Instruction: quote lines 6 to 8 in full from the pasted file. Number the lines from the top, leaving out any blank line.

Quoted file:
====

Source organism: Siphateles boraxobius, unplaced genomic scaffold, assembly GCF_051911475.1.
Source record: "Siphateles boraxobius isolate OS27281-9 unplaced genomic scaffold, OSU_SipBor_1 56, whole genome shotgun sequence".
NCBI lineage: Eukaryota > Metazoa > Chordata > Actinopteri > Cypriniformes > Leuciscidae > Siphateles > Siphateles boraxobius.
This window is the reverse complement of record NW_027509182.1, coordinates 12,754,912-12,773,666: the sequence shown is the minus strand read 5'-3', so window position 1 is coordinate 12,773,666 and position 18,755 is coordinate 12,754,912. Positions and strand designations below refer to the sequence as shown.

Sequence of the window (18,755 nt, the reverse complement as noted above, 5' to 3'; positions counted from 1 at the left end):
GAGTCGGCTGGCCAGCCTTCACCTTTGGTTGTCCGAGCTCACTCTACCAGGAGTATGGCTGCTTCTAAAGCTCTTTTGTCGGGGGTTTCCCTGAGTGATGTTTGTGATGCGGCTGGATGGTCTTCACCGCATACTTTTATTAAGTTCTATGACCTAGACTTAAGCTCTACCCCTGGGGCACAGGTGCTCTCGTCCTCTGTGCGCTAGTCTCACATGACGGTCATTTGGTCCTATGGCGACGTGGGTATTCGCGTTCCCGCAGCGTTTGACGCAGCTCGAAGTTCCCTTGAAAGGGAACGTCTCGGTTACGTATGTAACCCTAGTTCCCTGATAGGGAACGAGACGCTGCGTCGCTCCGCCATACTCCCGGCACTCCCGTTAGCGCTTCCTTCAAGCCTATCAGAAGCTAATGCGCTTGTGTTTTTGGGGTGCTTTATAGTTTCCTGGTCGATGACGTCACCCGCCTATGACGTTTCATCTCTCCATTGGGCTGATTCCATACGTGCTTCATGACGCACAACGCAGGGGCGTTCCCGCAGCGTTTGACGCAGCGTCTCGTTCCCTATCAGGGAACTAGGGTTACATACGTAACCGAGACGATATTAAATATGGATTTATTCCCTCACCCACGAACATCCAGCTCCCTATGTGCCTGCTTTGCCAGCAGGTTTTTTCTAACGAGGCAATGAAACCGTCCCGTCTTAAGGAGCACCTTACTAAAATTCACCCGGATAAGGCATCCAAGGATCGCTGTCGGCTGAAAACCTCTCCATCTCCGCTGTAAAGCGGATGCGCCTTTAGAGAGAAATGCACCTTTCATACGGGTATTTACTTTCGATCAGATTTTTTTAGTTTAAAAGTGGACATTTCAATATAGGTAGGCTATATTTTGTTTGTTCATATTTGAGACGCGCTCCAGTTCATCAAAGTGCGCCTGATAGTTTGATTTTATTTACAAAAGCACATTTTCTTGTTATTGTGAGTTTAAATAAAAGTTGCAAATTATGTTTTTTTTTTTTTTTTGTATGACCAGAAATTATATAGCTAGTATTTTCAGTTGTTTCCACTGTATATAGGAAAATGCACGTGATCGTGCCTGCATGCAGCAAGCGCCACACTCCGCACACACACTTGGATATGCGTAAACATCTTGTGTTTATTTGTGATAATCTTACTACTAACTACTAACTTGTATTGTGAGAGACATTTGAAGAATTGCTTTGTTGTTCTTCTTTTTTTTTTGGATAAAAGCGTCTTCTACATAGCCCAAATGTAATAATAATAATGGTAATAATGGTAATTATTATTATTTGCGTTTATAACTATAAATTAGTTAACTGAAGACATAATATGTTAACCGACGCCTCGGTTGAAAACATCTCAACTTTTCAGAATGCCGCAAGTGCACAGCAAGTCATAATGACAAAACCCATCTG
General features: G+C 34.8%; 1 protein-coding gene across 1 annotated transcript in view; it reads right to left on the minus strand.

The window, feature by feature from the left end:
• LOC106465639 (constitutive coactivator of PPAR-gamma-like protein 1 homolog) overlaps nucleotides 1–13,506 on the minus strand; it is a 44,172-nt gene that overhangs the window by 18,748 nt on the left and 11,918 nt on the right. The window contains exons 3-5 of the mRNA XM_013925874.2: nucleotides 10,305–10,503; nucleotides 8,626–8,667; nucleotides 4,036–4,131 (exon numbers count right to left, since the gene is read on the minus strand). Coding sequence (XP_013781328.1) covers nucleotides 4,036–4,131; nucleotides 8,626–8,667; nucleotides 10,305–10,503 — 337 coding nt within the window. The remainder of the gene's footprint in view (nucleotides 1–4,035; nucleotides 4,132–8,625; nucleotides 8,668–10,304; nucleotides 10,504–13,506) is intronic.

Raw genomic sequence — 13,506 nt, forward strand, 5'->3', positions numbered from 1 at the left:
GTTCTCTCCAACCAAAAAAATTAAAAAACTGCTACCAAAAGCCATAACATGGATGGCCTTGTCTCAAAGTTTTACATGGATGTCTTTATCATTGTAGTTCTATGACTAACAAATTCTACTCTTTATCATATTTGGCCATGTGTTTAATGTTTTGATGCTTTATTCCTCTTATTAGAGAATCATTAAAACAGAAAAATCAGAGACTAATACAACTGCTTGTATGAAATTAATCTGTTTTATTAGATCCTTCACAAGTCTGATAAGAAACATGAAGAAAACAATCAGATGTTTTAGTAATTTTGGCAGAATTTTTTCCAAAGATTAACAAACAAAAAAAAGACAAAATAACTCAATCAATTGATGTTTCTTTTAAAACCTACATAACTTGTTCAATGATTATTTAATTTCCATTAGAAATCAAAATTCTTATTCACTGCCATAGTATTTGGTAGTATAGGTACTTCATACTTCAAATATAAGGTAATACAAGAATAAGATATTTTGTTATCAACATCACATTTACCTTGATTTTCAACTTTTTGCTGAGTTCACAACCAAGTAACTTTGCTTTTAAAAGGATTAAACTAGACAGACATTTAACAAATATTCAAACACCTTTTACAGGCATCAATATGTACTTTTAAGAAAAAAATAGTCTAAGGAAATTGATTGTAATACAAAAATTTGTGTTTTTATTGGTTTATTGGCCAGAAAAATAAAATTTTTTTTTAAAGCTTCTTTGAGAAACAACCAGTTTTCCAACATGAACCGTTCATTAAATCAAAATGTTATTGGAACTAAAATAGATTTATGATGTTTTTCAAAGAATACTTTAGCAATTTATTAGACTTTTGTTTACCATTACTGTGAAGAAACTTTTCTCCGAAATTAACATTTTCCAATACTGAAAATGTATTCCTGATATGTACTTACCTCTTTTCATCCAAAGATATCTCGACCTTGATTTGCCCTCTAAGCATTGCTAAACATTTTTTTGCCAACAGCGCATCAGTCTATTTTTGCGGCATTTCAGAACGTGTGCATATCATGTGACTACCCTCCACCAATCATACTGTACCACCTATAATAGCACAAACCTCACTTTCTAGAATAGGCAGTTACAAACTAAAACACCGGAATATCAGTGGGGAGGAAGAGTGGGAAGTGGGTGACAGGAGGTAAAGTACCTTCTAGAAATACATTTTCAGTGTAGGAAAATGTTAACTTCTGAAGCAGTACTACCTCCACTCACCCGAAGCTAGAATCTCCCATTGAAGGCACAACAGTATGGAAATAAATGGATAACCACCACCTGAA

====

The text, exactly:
GAGTCGGCTGGCCAGCCTTCACCTTTGGTTGTCCGAGCTCACTCTACCAGGAGTATGGCTGCTTCTAAAGCTCTTTTGTCGGGGGTTTCCCTGAGTGATGTTTGTGATGCGGCTGGATGGTCTTCACCGCATACTTTTATTAAGTTCTATGACCTAGACTTAAGCTCTACCCCTGGGGCACAGGTGCTCTCGTCCTCTGTGCGCTAGTCTCACATGACGGTCATTTGGTCCTATGGCGACGTGGGTATTCGCGTTCCCGCAGCGTTTGACGCAGCTCGAAGTTCCCTTGAAAGGGAACGTCTCGGTTACGTATGTAACCCTAGTTCCCTGATAGGGAACGAGACGCTGCGTCGCTCCGCCATACTCCCGGCACTCCCGTTAGCGCTTCCTTCAAGCCTATCAGAAGCTAATGCGCTTGTGTTTTTGGGGTGCTTTATAGTTTCCTGGTCGATGACGTCACCCGCCTATGACGTTTCATCTCTCCATTGGGCTGATTCCATACGTGCTTCATGACGCACAACGCAGGGGCGTTCCCGCAGCGTTTGACGCAGCGTCTCGTTCCCTATCAGGGAACTAGGGTTACATACGTAACCGAGACGATATTAAATATGGATTTATTCCCTCACCCACGAACATCCAGCTCCCTATGTGCCTGCTTTGCCAGCAGGTTTTTTCTAACGAGGCAATGAAACCGTCCCGTCTTAAGGAGCACCTTACTAAAATTCACCCGGATAAGGCATCCAAGGATCGCTGTCGGCTGAAAACCTCTCCATCTCCGCTGTAAAGCGGATGCGCCTTTAGAGAGAAATGCACCTTTCATACGGGTATTTACTTTCGATCAGATTTTTTTAGTTTAAAAGTGGACATTTCAATATAGGTAGGCTATATTTTGTTTGTTCATATTTGAGACGCGCTCCAGTTCATCAAAGTGCGCCTGATAGTTTGATTTTATTTACAAAAGCACATTTTCTTGTTATTGTGAGTTTAAATAAAAGTTGCAAATTATGTTTTTTTTTTTTTTTTGTATGACCAGAAATTATATAGCTAGTATTTTCAGTTGTTTCCACTGTATATAGGAAAATGCACGTGATCGTGCCTGCATGCAGCAAGCGCCACACTCCGCACACACACTTGGATATGCGTAAACATCTTGTGTTTATTTGTGATAATCTTACTACTAACTACTAACTTGTATTGTGAGAGACATTTGAAGAATTGCTTTGTTGTTCTTCTTTTTTTTTTGGATAAAAGCGTCTTCTACATAGCCCAAATGTAATAATAATAATGGTAATAATGGTAATTATTATTATTTGCGTTTATAACTATAAATTAGTTAACTGAAGACATAATATGTTAACCGACGCCTCGGTTGAAAACATCTCAACTTTTCAGAATGCCGCAAGTGCACAGCAAGTCATAATGACAAAACCCATCTG
General features: G+C 34.8%; 1 protein-coding gene across 1 annotated transcript in view; it reads right to left on the minus strand.

The window, feature by feature from the left end: